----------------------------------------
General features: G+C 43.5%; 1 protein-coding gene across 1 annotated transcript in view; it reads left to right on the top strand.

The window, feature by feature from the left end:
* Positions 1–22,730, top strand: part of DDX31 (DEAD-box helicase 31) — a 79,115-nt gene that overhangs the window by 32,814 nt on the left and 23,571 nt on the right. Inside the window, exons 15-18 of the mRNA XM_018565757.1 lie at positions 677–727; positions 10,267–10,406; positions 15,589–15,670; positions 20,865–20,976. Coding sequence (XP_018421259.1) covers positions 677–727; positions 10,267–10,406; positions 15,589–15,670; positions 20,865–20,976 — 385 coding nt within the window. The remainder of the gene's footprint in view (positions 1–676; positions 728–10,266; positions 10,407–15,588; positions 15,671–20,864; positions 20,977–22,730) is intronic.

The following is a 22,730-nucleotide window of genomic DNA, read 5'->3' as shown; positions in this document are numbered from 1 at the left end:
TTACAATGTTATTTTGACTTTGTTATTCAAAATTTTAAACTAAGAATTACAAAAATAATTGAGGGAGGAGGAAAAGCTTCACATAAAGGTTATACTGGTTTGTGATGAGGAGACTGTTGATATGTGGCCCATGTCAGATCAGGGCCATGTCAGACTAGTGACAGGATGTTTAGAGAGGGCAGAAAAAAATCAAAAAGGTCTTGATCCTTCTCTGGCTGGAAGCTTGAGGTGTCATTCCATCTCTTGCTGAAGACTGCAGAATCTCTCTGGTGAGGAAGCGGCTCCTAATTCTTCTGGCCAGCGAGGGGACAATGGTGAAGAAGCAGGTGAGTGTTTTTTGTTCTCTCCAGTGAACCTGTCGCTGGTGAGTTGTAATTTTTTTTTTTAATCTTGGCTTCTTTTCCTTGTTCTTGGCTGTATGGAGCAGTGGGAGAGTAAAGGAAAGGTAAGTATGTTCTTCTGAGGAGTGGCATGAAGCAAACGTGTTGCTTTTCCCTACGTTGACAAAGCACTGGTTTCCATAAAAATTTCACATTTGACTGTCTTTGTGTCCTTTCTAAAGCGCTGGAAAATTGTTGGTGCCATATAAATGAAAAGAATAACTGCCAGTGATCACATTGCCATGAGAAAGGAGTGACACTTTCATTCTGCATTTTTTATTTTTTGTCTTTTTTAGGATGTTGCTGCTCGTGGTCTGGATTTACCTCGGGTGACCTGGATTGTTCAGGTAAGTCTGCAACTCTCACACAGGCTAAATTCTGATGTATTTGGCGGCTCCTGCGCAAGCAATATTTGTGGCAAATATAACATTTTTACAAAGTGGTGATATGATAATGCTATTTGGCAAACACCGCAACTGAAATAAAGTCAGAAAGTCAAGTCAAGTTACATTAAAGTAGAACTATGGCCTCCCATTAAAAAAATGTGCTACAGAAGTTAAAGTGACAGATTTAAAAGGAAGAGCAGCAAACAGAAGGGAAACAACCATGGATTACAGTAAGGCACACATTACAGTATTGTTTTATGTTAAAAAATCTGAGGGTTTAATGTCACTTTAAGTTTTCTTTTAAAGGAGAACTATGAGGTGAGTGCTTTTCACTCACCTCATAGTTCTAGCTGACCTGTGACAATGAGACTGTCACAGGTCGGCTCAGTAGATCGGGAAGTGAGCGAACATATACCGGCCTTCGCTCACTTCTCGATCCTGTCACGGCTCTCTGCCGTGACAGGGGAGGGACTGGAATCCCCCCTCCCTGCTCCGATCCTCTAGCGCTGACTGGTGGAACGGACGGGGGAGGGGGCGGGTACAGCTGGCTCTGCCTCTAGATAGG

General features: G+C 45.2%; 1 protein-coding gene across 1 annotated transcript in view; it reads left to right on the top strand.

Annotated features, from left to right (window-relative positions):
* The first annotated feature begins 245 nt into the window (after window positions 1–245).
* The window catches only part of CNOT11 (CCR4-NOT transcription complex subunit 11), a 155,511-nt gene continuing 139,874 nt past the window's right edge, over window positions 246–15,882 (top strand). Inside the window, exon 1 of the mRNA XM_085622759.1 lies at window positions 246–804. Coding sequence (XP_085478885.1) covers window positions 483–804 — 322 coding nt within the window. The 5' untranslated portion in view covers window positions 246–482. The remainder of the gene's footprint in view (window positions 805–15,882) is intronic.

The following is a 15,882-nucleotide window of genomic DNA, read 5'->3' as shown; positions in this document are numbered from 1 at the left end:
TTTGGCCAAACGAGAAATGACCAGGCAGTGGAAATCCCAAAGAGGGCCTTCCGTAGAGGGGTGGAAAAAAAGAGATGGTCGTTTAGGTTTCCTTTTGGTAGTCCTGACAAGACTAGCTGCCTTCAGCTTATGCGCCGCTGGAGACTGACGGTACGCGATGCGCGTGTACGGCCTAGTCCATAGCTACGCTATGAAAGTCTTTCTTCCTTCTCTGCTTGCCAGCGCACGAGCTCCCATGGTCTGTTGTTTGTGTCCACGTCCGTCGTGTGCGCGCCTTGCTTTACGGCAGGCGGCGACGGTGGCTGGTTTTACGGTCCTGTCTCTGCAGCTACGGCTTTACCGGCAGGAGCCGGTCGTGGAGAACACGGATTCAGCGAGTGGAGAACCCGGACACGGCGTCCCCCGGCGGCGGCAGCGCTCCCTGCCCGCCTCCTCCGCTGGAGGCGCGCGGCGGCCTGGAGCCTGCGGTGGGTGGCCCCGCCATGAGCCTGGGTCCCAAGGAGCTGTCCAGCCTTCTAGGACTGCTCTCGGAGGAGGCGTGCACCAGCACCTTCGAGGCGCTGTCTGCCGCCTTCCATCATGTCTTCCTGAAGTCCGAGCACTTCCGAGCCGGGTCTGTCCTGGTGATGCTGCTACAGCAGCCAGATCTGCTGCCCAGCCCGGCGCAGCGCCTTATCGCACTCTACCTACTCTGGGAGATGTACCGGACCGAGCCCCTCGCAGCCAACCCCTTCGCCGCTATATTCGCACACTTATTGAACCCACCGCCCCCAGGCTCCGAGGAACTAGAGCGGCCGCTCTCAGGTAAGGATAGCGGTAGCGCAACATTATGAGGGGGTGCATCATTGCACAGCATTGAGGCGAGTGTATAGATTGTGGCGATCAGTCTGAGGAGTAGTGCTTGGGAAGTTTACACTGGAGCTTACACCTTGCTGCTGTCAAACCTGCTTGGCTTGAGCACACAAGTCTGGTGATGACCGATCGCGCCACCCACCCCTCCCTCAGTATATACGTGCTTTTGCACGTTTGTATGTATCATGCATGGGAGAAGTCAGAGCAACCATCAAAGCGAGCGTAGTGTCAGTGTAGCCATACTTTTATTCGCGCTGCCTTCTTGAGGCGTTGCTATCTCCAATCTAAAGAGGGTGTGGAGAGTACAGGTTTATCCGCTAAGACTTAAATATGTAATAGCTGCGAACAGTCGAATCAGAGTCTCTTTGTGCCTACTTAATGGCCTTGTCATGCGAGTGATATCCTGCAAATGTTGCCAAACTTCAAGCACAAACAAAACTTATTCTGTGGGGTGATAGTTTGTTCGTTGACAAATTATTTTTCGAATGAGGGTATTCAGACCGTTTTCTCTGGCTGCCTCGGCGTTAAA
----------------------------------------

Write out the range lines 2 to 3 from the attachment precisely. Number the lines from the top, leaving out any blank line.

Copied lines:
The window, feature by feature from the left end:
* Positions 1–22,730, top strand: part of DDX31 (DEAD-box helicase 31) — a 79,115-nt gene that overhangs the window by 32,814 nt on the left and 23,571 nt on the right. Inside the window, exons 15-18 of the mRNA XM_018565757.1 lie at positions 677–727; positions 10,267–10,406; positions 15,589–15,670; positions 20,865–20,976. Coding sequence (XP_018421259.1) covers positions 677–727; positions 10,267–10,406; positions 15,589–15,670; positions 20,865–20,976 — 385 coding nt within the window. The remainder of the gene's footprint in view (positions 1–676; positions 728–10,266; positions 10,407–15,588; positions 15,671–20,864; positions 20,977–22,730) is intronic.